On Public (Theological) Histories

Personal blogging, “permanency” online, and the importance of curation (editing).

May 07, 2017Filed under Theology#writingMarkdown source

Over the past decade—yes, a full decade, and more at this point—I have been blogging about theology. That means that at this point I have over a decade of theological thought “on record” as it were. You can look at things I wrote in 2006 and have some idea where I landed on many a theological issue, and for that matter in my slow maturation in my faith.

I am increasingly unsure about the tradeoffs that go with this. Being able to trace someone’s theological and personal trajectory has its upsides, in the case of significant theological figures. But I am not a significant theological figure, and even to speculate that someday I might be seems hubristic in the extreme.

Many of the things I have written have a great deal of standing in the eyes of Google and other search engines: they are old, have various links which point their way, and in several cases are one of only a few posts (or posts still up) on a given book. I feel—and feel the more keenly the further distant from their writing I get—the weight of responsibility for those words. They are public and they have some influence (even if small); if I mislead by leaving them online, that certainly outweighs whatever “benefit” I or someone else might find in their being online.

I have written and talked before about the problems of link-rot, and those problems are real. But there is also this: link-rot is a problem for content of significance, of importance. Even granting that what is significant or important to one person may be very different from what is significant or important to another, much of what I have written online certainly is neither significant nor important. Would it be so bad a thing for some random ramble—this one, say, from a decade ago—to go away? No. It wouldn’t.

Two things occur to me here:

First, if things are worth saving, they are likely worth saving in a form that is not merely digital. Excellent as the work of the Internet Archive is, and diligently as any individual may work at preserving their own content (as I have to date), things do break. If Blogger shuts down, I will have archives of my old site, but if in some horrible event my machine and all its backups also failed… well, that content would be lost. Things truly worth keeping are probably worth keeping physically.

This highlights another reality, though: when you start to consider what, exactly, you consider valuable enough to print, you start to realize how little of value is on a website like my old blogs. That’s not to say they didn’t have value of all sorts when I originally wrote them—perhaps they did and perhaps they didn’t—but if, a decade on, you can’t see a reason to keep them around in hard copy, you might well wonder if there’s a reason to keep them around at all. More and more, I think the answer is probably no.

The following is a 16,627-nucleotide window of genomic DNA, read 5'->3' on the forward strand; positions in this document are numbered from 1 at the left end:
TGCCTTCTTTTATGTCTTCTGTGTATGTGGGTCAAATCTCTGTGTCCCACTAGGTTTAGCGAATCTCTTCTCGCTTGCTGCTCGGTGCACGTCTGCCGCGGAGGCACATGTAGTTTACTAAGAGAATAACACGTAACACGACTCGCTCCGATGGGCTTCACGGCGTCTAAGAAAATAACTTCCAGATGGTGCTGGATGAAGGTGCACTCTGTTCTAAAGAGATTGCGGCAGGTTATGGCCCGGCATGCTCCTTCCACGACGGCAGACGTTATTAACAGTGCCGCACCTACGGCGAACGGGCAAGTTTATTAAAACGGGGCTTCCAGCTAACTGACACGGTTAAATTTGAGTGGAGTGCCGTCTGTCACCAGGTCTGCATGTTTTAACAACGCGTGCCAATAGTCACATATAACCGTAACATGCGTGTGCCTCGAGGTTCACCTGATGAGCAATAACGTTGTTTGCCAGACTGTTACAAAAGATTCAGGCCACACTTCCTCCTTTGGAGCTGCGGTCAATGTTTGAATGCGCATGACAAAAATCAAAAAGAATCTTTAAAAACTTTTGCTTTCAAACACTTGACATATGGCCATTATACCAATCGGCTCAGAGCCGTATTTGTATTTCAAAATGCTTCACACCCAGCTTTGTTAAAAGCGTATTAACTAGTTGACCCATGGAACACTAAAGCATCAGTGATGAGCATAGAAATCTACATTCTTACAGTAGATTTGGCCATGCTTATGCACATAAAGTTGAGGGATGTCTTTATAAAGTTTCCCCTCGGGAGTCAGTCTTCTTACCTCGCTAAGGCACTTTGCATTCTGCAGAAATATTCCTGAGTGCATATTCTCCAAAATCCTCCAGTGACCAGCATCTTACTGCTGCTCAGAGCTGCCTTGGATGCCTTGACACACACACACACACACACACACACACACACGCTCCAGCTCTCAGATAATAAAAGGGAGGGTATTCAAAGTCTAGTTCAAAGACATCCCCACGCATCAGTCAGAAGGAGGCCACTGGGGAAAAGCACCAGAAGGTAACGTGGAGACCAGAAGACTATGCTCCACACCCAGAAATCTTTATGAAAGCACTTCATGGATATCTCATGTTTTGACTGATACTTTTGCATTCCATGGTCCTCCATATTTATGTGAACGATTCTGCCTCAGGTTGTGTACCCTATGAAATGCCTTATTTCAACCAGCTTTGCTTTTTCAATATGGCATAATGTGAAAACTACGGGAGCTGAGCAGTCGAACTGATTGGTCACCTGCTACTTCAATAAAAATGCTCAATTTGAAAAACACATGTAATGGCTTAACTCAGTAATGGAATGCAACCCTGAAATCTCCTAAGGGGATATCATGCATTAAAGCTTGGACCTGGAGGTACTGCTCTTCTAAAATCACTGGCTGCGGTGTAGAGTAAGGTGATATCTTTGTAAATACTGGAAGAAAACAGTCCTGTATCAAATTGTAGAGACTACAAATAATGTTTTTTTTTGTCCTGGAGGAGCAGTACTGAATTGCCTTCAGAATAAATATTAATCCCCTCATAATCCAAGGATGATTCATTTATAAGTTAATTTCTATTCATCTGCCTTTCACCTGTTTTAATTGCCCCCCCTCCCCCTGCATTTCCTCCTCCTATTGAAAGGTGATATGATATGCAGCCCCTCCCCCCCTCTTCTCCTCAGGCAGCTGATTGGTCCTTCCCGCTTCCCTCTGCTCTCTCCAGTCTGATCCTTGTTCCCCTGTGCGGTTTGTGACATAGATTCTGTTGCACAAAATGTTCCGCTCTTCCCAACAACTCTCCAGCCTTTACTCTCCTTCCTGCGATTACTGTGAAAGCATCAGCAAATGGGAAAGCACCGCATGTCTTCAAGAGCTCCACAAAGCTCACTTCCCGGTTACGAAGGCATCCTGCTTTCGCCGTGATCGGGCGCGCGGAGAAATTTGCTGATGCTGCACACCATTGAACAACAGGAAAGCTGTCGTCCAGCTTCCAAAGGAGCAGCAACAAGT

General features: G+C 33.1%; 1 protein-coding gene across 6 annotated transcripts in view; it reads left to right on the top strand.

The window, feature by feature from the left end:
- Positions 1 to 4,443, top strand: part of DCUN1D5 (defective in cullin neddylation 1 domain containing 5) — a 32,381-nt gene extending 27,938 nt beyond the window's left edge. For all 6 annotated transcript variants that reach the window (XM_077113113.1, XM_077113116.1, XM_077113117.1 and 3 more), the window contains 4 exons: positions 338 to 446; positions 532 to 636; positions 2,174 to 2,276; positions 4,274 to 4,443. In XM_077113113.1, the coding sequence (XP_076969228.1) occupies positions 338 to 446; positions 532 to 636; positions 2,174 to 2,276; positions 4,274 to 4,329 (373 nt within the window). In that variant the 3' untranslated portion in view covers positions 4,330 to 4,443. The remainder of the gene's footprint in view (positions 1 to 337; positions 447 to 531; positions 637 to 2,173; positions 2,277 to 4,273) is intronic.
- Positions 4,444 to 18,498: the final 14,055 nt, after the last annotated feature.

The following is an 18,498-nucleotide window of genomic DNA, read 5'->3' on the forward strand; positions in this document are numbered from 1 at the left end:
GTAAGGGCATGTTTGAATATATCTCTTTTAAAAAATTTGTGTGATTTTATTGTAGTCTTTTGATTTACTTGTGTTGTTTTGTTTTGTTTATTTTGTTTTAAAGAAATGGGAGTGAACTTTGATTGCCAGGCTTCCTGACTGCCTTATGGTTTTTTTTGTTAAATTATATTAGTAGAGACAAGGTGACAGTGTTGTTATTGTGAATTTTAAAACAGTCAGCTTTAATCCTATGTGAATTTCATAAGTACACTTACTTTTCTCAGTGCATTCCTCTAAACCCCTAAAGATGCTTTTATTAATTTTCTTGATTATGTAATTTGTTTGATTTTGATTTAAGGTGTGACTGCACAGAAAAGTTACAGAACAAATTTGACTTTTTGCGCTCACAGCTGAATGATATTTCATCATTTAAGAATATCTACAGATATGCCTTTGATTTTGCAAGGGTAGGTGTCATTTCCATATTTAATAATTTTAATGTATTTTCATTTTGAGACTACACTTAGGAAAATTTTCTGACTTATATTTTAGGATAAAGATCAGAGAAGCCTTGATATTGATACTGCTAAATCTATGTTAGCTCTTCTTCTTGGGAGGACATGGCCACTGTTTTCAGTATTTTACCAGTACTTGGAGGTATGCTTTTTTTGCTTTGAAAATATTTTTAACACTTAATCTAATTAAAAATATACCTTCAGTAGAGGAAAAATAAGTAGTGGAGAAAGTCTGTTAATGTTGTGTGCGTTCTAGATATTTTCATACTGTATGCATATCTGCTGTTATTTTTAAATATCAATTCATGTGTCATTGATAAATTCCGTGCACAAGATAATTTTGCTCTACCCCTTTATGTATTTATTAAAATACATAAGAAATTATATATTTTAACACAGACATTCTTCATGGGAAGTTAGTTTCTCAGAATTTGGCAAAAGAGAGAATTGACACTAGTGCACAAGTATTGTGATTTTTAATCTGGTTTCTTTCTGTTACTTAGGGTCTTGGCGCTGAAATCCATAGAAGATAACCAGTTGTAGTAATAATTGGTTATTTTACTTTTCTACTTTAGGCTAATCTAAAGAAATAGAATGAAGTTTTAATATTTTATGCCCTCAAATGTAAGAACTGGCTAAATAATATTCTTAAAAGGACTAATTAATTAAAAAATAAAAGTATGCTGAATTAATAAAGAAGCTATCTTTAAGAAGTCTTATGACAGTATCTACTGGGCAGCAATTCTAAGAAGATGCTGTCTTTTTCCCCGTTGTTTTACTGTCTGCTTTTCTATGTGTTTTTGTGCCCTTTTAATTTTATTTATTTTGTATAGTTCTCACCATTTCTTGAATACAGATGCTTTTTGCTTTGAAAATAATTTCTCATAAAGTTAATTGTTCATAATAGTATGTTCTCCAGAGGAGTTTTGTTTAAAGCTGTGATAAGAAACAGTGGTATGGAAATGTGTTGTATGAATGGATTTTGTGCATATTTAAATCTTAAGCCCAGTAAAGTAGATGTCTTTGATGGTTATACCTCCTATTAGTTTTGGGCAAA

Second, there is no reason to make this an all-or-nothing affair. There are things in the murky depths of my web history I’d like to keep around—book reviews, mostly, but also perhaps a few other relatively high-traffic posts with which I still largely agree, or others with which I now disagree but which that is useful to me in some way. For example, I can readily enough think of times when it might actually be helpful to me at times to be able to point to two different posts from different times in my intellectual development and say: I was wrong here and I now think this instead.

But what this points to is not the need for universal preservation, for holding on for dear life to everything I have published online. Rather, it suggests that curation is valuable. Or, to use a word we might have used in an earlier time with a less haphazard and hyper-individualized approach to publishing: editing is valuable. In this case, that editorial work might simply be my own culling and deciding what to keep and what not to. But the more material I generate, the more valuable I think that kind of trimming is. With it comes the work of figuring out to present that kind of “archival” material—what qualifiers to prepend to it, for example, and where on the site it should live, and how to make sure that links still work even if I move the actual content around on the site… in short, doing this well is a lot of work. But more and more I think: do that work, or shut it all down. There’s too much noise as it is.

So then, as I have suggested before:1 I need to print these things (if only for my own long-term curiosity). And then, as I have not suggested before: I need to throw some things away, as well.


  1. Ironically, given the content of this post: perhaps only in a microblog post I am apt to delete entirely from my site in short order.